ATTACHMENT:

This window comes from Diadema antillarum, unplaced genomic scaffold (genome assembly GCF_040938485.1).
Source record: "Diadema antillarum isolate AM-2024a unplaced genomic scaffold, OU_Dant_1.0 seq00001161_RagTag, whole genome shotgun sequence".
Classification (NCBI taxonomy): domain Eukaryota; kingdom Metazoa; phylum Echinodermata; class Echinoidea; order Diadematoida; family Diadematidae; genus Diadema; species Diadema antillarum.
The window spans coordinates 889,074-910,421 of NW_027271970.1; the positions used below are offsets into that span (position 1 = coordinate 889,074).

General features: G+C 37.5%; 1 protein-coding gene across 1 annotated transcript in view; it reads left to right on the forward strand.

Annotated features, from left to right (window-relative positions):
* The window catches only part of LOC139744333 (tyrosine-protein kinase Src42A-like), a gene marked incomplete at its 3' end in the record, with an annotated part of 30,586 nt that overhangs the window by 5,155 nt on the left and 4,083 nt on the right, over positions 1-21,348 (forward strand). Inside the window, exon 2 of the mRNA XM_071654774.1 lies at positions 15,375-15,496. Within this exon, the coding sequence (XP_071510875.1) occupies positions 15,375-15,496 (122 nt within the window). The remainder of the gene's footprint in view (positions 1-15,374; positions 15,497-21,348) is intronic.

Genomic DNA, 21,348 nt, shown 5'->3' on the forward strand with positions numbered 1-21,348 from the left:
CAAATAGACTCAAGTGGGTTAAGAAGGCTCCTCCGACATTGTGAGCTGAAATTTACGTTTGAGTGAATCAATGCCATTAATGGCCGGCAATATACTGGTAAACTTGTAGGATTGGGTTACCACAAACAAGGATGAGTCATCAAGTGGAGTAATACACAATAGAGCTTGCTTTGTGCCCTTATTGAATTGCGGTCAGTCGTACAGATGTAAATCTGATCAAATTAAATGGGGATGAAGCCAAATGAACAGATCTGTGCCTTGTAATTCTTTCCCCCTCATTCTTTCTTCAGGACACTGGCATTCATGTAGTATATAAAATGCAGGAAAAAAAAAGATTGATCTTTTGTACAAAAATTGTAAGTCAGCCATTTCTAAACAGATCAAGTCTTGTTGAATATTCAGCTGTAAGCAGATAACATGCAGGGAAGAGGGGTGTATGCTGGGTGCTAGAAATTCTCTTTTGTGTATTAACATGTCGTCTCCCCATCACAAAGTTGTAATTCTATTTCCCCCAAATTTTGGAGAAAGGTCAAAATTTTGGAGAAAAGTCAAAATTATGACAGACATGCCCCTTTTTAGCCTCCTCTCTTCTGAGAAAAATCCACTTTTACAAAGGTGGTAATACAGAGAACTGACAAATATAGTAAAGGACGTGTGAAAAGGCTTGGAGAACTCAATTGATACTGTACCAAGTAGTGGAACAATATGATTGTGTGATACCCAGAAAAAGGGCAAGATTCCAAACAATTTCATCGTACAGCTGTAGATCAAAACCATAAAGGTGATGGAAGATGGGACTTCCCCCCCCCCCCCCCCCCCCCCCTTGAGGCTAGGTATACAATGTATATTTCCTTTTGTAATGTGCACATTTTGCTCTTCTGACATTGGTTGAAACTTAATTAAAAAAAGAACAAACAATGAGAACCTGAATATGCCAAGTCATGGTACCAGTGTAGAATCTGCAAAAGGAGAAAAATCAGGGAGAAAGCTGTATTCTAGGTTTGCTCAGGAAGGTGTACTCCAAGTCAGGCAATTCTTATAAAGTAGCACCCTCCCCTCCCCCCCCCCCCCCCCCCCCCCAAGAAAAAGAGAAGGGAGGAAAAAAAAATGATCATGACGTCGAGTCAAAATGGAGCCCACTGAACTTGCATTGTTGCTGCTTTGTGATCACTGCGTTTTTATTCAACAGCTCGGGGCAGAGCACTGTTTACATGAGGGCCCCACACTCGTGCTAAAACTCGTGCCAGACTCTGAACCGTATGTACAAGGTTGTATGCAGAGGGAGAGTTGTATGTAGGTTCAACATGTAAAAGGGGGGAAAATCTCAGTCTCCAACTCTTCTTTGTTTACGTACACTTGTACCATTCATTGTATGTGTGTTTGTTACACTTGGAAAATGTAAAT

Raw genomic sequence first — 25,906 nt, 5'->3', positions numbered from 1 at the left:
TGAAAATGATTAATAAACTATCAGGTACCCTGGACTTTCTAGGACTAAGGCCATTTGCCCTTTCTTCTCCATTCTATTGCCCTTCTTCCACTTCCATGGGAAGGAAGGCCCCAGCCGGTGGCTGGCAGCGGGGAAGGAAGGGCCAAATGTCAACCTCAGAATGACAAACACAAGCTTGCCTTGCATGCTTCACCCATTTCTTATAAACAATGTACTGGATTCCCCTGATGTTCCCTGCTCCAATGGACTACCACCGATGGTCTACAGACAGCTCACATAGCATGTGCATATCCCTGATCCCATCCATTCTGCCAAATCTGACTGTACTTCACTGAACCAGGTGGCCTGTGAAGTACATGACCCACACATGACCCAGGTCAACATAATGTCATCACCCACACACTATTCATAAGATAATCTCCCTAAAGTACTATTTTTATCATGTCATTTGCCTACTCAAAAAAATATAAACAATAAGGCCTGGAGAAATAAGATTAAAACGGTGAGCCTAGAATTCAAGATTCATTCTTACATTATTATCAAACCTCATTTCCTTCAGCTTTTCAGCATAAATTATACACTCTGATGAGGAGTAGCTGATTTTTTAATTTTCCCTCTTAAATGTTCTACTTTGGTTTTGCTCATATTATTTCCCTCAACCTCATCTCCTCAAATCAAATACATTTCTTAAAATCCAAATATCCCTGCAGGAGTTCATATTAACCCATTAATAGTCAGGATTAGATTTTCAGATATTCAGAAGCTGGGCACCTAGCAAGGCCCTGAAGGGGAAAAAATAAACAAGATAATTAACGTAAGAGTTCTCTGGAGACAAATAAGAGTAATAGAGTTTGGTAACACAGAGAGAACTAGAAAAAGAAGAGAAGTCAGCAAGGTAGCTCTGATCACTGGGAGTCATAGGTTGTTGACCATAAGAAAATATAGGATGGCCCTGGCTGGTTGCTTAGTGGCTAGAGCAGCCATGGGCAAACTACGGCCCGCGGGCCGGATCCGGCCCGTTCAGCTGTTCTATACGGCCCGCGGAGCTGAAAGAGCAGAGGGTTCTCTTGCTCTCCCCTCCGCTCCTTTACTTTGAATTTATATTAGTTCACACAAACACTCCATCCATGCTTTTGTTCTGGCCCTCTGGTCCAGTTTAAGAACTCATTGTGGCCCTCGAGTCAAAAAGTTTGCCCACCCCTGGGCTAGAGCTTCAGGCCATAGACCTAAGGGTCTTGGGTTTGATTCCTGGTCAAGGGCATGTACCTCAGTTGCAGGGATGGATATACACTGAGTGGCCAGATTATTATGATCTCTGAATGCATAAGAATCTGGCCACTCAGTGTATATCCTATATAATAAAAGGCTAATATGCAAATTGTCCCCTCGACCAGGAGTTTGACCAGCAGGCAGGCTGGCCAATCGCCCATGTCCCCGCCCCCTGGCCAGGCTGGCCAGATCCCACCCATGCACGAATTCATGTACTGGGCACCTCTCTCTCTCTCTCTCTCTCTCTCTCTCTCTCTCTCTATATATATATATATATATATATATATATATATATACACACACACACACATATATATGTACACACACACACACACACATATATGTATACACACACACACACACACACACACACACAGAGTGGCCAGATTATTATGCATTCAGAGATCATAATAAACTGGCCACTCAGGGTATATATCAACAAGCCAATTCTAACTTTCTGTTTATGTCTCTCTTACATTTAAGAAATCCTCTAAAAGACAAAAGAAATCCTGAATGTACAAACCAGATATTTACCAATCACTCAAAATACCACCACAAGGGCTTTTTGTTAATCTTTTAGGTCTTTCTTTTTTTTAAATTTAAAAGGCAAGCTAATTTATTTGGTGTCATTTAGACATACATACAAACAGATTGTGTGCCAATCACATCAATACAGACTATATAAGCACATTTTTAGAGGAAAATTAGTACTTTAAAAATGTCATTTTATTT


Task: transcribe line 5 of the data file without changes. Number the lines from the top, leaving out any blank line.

General features: G+C 37.5%; 1 protein-coding gene across 1 annotated transcript in view; it reads left to right on the forward strand.